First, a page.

DIY landlord using a computer, calculator, and sheet of paper to complete bookkeeping tasks for rental property

5 Essential Property Management Bookkeeping Tips

For landlords, property management bookkeeping is one of those ugly little jobs that must be completed day in and day out. As rent payments come in, expenses go out, and stacks of receipts pile up, it’s easy for landlords to lose sight of their financial pictures.

Imagine facing tax season with disorganized records, struggling to understand your true profitability, or missing out on potential tax deductions because of a misplaced receipt. Solid bookkeeping can help you eliminate these concerns. 

That’s why we compiled a list of the five most essential property management bookkeeping tips to help you stay organized throughout the year. If you put in the work upfront, recording your finances and preparing for tax time gets much easier in the long term.

Automate Your Rental Property Accounting

1. Set Up Your Financial Foundation

Landlords’ most important step is to build a solid financial foundation. The first step? Establish a system that allows you to track income and expenses accurately. 

Open Dedicated Bank Accounts

Open separate accounts for your rental business. And we’re not just talking about opening a single business account that keeps your personal finances separate. 

Consider opening an account for daily transactions, a security deposit account to hold tenant funds (which may be required by your state to be interest-bearing), and additional accounts to fund major repairs or capital improvements.

Create a Chart of Accounts

A chart of accounts is the backbone of your bookkeeping system. It categorizes all your income and expenses so you can sort them out easily. Create separate income accounts for rent, late fees, application fees, and pet fees (if applicable).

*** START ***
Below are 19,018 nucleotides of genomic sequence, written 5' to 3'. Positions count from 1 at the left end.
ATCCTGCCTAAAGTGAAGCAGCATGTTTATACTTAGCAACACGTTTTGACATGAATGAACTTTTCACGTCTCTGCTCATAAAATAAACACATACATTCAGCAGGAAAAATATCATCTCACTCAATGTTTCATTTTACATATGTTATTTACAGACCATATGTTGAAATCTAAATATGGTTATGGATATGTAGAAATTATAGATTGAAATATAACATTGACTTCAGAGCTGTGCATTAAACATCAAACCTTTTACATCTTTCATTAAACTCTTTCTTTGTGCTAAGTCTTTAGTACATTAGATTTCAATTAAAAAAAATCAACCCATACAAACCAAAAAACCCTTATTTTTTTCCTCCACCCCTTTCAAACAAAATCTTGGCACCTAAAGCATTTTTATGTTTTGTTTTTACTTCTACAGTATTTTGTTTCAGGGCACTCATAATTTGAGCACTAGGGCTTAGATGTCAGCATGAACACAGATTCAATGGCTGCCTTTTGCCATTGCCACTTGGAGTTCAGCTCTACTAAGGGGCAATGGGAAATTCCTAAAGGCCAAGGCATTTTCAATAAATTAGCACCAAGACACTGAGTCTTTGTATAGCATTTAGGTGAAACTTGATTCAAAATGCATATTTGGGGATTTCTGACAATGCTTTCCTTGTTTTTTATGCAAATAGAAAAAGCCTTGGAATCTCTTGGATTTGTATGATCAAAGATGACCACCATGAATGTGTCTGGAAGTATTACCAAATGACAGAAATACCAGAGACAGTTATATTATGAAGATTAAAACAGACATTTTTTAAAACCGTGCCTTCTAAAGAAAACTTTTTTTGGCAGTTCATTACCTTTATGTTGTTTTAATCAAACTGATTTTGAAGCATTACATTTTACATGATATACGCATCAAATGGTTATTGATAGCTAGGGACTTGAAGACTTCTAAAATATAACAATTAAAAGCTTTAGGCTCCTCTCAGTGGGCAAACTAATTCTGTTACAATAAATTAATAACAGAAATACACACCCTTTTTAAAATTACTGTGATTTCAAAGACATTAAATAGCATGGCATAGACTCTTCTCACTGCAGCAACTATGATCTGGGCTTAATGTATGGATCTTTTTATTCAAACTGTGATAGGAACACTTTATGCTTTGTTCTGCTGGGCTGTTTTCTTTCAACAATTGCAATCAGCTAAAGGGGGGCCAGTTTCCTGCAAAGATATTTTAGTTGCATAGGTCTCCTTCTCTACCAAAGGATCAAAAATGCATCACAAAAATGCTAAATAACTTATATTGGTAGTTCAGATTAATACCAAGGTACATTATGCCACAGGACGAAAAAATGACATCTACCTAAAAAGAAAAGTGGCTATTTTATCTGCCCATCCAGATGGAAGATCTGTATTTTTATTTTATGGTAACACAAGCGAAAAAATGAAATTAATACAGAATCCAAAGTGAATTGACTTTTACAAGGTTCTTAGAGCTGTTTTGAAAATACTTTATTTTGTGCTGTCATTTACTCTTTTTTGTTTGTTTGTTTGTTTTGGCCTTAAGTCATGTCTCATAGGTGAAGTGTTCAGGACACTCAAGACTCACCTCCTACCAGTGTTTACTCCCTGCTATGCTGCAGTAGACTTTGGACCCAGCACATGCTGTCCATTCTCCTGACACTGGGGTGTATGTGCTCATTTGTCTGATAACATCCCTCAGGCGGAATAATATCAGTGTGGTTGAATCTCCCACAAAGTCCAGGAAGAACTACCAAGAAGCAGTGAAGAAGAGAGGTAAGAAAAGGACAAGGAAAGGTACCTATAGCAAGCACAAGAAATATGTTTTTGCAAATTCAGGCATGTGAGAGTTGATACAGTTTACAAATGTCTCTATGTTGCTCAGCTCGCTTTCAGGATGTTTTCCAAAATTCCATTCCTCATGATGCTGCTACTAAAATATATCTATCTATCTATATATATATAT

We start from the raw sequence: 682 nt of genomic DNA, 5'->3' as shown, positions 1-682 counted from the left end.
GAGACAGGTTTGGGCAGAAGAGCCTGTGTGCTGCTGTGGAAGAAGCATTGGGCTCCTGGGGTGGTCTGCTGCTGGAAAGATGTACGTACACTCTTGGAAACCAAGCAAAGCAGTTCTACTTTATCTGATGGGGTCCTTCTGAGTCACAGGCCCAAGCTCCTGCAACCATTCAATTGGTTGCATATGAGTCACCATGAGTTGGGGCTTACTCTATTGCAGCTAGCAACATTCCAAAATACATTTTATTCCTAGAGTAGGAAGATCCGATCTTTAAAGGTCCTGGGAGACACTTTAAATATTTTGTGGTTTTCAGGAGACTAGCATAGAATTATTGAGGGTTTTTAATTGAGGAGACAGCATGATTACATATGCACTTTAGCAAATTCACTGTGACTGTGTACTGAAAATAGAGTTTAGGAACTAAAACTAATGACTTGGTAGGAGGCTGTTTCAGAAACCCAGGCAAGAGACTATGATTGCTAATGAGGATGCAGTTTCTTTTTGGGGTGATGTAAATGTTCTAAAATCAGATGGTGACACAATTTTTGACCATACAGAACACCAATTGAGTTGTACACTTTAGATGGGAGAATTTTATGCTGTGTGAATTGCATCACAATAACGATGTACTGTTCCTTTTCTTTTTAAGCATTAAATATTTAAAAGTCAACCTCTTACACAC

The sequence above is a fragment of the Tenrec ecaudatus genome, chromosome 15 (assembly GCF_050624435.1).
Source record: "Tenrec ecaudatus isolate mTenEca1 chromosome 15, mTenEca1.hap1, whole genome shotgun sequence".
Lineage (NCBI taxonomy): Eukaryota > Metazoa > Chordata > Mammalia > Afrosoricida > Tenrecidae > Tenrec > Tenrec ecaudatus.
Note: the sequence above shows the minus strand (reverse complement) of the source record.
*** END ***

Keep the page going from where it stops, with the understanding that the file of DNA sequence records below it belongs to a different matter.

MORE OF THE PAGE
In terms of expenses, these can include property taxes, maintenance and repairs, management fees, insurance, and utilities (if you, the landlord, pay them). Keep in mind that you can customize your chart of accounts to accommodate whatever needs you have. 

Choose An Accounting Method

Choose between cash and accrual accounting methods to properly document your income and expenses on your tax returns. Let’s briefly discuss each system to find what’s best for your property management bookkeeping system. 

Cash Accounting

The cash accounting system is more straightforward and easy to understand of the two systems. With the cash accounting system, you record income when it’s received and expenses when they’re paid.

For example, when you receive a rent payment, you’ll record it. If your tenant misses a payment, you won’t. As a result, the cash accounting system provides real-time cash flow visibility and a clear picture of your immediate financial situation. 

On the downside, cash accounting doesn’t provide the most accurate profitability picture. Your records won’t reflect income earned if it’s not yet received, nor will you see expenses incurred but not yet paid, which makes it harder to get a view of your actual financial standing at a glance. 

Accrual Accounting